In one of the most head-cocking images in the show, a group of firefighters from 1910 stretch a blanket to catch a dog falling against the dark, corporate-modernist atmosphere at Southwest Fourth Avenue and Mill Street.
Haun likens the process of creating these images to painting: blending images, creating a more convincing chiaroscuro and smoothing the seams. And, indeed, before the advent of digital photography, Haun's palpably dimensional texture of subtly distorted perspectives and ghostly visages, intermingled among the bolder lines of his combinations, would have been something achievable only in painting.
But Haun's comparison of his high-tech medium to ever-low-tech paintbrushes up against the larger consequences of digital imaging's steady replacement of traditional photography.
In his book on digital imaging "The Reconfigured Eye," William J. Mitchell heralds "the post-photographic era." Just as painting was eulogized with the arrival of the silver image, and then reborn in increasingly abstract form, so too is photography being reincarnated.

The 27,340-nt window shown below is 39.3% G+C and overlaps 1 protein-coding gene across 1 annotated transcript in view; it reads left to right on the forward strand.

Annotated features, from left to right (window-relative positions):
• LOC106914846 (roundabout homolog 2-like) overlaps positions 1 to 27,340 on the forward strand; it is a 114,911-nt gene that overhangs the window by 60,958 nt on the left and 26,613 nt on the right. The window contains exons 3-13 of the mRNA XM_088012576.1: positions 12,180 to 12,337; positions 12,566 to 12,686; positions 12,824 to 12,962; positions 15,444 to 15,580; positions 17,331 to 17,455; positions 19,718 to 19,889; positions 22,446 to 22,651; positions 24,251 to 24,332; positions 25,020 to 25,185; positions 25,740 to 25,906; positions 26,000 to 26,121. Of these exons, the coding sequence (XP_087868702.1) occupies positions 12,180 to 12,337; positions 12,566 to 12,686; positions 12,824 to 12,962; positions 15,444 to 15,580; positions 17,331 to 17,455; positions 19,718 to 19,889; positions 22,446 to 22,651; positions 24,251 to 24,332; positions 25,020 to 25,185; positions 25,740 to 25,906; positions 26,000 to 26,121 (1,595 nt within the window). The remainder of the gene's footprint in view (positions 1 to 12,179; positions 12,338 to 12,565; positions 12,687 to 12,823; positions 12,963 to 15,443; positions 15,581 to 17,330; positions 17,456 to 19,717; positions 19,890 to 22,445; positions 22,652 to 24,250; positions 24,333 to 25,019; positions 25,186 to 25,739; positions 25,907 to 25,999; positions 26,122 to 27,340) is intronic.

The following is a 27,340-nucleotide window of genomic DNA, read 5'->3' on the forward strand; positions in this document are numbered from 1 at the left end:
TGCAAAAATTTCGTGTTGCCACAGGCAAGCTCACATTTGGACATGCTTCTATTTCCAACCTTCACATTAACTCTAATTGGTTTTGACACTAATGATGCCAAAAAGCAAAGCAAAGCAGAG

The discovery of photography went hand-in-hand with a dawning era of rational, scientific positivism. Digital imaging seems the soul mate of genetic engineering and poststructuralist theory, in which meaning is continually shifting. It's an exciting possibility, a danger and an inevitability.
But where the vast majority of electronically manipulated images are designed to promote consumer desires for everything from perfect bodies to automobiles that travel in space, Haun, with his disarmingly simple black-and-white pictures, is attempting to appeal to other human mysteries-such as deja vu and premonitions.